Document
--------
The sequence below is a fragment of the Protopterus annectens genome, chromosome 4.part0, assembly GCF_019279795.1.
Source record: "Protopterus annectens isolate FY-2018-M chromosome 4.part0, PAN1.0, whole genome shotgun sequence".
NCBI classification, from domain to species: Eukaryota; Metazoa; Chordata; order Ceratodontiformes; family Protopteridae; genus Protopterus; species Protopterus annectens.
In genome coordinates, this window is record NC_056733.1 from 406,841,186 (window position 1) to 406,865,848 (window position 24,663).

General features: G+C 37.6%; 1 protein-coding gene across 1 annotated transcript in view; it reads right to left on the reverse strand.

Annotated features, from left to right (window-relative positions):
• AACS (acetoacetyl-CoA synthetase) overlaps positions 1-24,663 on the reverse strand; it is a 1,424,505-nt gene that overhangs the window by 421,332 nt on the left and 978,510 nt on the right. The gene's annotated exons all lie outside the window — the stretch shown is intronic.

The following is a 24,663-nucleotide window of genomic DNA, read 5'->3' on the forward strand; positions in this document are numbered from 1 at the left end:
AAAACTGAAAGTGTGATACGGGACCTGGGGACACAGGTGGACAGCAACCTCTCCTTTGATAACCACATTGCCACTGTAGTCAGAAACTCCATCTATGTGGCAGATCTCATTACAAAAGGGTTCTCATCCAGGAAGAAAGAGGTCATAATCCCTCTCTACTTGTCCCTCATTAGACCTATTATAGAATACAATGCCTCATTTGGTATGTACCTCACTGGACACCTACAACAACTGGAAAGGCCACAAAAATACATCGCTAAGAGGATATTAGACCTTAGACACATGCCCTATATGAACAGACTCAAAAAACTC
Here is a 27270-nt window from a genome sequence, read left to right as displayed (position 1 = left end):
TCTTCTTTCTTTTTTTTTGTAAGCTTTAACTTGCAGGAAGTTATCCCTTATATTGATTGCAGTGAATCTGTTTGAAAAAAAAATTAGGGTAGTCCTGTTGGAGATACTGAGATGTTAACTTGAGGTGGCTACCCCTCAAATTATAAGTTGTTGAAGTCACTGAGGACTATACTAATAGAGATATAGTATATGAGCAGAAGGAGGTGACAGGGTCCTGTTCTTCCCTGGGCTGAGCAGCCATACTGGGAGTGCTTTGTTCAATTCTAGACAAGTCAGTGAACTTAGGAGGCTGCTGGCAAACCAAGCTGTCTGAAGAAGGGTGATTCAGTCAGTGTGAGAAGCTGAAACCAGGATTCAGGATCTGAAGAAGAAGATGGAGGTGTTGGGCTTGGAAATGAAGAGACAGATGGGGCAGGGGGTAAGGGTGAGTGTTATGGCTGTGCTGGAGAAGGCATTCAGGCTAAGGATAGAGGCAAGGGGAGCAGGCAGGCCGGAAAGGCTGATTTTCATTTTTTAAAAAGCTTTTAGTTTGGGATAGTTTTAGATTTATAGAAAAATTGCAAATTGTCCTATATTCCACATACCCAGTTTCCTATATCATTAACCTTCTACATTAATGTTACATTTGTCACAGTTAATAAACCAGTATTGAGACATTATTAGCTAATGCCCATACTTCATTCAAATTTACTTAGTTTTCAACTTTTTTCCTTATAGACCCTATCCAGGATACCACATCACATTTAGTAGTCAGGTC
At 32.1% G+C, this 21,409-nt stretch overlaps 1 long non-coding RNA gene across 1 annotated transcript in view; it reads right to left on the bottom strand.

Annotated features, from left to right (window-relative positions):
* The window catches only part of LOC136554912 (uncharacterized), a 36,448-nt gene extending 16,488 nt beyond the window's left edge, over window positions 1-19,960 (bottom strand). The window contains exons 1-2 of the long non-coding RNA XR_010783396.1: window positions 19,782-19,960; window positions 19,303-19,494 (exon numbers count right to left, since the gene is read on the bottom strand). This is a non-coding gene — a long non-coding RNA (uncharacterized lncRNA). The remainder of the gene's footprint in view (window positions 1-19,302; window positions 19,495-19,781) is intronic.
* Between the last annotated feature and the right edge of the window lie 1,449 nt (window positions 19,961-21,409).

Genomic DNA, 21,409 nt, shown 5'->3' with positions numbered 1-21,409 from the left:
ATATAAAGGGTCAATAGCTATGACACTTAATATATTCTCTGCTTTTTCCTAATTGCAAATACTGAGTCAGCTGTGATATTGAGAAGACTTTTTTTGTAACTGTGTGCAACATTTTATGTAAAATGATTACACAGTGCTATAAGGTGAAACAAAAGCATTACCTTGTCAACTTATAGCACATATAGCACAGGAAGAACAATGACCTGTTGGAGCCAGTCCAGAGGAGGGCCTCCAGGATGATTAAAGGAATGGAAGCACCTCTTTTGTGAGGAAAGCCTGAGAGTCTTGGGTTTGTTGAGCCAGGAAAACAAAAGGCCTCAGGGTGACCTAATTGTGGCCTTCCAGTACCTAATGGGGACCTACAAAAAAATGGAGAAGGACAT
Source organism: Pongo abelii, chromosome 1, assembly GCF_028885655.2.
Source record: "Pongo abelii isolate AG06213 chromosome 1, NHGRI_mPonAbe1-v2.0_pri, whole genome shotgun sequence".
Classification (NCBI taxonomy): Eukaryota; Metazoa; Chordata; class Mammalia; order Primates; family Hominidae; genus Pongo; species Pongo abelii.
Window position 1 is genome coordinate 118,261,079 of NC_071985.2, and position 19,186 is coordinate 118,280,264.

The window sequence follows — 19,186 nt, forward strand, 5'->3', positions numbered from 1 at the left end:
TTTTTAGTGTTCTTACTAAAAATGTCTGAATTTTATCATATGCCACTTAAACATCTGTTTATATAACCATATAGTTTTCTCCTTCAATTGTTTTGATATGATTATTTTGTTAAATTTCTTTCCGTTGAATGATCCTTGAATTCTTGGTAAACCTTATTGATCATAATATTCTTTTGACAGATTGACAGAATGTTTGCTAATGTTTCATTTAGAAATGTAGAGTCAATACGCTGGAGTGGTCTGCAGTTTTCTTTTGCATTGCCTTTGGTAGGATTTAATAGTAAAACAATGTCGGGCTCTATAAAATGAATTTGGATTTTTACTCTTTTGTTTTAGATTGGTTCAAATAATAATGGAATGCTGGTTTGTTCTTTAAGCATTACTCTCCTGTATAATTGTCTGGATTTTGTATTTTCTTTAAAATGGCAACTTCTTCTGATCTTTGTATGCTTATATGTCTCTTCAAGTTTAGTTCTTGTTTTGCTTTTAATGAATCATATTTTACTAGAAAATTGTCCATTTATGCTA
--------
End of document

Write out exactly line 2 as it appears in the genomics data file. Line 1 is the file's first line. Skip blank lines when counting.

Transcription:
Source record: "Protopterus annectens isolate FY-2018-M chromosome 4.part0, PAN1.0, whole genome shotgun sequence".